13. A safety switch according to claim 1, wherein the first leg of the element includes a detent recess and the tappet includes a detent which engages the recess as soon as the tappet has moved into the switch-off position.
Description
BACKGROUND AND SUMMARY OF THE INVENTION

The present invention relates to a safety switch having a spring-loaded tappet which is axially displaceably disposed in a switch cover, which is equipped with a switching bridge and which, at one of its ends, has an actuating device in the form of a switch jack which is situated in the area of an insertion opening for a bow-type actuator and interacts with the actuator in such a fashion that the tappet--and thus also the switching bridge--when the actuator is moved in, is displaced in the switch-on position and, when the actuator is pulled out, is displaced in the switch-off position.

Safety switches of the above-mentioned type are known per se.

Among others, it is required for safety switches of this type that, as the actuator is pulled out of the switch cover, the tappet and therefore the switching bridge connected with the tappet is displaced in the switch-off position. Thus, it is ensured in every case that, when the actuator is pulled out, the switch-off position will also exist if the springs, which normally load the tappet in the switch-off position, were damaged and are therefore not operable.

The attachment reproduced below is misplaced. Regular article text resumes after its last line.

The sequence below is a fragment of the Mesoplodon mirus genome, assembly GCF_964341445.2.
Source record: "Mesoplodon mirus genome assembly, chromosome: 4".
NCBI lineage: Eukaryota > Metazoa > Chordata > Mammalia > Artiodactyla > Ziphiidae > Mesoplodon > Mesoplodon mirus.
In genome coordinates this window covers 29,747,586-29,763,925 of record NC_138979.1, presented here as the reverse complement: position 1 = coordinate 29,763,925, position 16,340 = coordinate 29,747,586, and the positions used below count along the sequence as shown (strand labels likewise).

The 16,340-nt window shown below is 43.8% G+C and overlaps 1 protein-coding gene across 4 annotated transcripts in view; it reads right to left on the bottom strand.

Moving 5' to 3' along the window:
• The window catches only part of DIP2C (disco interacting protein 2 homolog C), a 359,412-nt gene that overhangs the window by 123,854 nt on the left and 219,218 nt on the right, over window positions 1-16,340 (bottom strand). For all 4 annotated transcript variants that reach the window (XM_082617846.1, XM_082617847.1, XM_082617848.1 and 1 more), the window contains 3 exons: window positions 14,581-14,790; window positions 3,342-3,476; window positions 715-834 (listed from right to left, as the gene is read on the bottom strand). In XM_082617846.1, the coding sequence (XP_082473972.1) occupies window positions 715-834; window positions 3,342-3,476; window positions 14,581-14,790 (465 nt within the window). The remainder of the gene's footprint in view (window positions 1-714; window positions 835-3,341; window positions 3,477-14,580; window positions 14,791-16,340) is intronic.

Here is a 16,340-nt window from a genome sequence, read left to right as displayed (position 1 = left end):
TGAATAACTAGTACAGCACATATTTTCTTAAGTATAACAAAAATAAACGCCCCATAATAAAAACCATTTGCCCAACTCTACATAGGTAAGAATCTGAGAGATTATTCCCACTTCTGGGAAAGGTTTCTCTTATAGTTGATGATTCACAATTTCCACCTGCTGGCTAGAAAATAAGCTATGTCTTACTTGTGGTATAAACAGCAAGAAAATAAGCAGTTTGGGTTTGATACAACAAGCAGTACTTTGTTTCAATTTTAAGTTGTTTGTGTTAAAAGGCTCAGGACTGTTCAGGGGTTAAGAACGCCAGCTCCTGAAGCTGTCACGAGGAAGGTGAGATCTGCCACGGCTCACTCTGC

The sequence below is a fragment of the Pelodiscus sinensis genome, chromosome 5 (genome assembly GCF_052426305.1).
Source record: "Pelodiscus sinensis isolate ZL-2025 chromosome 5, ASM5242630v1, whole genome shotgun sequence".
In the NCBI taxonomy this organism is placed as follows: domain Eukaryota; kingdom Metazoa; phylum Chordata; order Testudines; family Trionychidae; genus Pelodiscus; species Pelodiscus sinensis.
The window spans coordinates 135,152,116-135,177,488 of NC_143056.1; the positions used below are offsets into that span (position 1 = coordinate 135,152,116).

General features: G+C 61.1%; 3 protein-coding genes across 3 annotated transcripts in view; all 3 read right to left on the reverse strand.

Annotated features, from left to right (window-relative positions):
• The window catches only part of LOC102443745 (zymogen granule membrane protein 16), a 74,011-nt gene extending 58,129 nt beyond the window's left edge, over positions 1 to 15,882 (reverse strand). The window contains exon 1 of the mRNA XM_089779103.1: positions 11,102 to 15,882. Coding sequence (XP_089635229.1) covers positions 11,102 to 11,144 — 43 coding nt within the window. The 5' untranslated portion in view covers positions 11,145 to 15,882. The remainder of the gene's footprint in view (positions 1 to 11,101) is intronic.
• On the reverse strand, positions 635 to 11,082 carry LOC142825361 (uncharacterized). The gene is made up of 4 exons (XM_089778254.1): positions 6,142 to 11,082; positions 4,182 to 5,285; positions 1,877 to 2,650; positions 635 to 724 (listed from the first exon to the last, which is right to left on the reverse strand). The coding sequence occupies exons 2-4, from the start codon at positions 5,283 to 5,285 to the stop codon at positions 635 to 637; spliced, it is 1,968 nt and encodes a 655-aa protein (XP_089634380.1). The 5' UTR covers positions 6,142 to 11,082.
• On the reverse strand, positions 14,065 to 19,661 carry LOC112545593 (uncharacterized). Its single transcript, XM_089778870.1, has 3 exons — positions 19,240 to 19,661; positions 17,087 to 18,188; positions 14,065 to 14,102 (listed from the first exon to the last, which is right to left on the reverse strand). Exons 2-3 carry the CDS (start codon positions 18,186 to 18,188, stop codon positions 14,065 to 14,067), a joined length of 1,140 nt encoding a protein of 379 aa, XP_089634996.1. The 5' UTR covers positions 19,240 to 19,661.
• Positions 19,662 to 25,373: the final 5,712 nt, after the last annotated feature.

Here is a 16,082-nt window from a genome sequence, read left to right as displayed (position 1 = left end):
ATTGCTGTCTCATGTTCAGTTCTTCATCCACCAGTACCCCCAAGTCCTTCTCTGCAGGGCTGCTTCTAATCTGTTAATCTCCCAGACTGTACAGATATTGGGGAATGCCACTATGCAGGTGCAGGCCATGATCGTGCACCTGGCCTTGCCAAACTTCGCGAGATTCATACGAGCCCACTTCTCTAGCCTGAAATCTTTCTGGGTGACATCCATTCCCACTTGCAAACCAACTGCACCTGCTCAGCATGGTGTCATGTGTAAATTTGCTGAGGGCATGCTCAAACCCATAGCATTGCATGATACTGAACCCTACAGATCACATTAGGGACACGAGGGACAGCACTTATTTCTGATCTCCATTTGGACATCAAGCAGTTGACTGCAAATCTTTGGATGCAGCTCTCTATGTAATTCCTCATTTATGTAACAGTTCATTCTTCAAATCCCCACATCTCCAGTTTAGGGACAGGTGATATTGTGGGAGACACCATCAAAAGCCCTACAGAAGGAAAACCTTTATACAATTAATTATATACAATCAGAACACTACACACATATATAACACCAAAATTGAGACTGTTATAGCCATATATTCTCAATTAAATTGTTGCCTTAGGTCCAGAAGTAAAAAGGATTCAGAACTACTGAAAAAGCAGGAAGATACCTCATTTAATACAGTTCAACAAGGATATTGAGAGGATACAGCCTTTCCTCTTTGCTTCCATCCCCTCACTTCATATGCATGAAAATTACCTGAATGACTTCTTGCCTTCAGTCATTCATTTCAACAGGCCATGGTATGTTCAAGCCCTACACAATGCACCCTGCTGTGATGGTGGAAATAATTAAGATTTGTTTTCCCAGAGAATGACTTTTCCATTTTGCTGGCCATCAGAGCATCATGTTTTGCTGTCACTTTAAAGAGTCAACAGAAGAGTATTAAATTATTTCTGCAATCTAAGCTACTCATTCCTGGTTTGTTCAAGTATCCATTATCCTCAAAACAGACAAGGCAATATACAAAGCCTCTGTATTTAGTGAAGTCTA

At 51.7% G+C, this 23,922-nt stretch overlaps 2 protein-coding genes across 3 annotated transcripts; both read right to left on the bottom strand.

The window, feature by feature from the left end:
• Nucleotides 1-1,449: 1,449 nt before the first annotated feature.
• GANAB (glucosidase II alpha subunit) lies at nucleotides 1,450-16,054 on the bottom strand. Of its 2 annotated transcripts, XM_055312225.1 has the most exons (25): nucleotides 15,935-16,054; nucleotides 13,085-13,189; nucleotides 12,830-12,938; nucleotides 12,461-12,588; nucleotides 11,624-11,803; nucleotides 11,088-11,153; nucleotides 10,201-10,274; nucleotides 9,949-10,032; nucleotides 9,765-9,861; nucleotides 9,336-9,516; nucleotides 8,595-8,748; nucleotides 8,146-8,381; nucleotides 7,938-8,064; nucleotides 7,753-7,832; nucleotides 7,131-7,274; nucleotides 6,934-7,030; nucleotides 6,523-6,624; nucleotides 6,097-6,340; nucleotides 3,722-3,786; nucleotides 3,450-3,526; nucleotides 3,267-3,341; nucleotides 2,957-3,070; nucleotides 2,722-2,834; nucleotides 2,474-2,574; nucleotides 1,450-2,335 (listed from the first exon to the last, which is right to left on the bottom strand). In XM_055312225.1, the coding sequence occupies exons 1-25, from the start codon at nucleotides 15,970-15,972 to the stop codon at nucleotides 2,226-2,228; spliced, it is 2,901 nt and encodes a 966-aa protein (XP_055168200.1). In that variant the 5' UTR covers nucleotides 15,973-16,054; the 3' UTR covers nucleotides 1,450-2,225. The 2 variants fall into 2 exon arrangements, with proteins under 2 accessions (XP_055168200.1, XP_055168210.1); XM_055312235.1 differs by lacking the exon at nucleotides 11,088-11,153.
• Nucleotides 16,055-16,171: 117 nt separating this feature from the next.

It is an object of the present invention to design a safety switch of the initially mentioned type such that the above-mentioned requirement can be met by particularly simple constructive devices.

According to the invention, the safety switch's switch jack consists of an essentially U-shaped element which, in the area of its center web, is swivellably or pivotally disposed in the cover and, a first leg engages the tappet and a second leg is situated above the tappet. The second leg, when the actuator is moved in, reaches behind this actuator and permits a complete pulling-out of the actuator from the cover only in the switch-off position.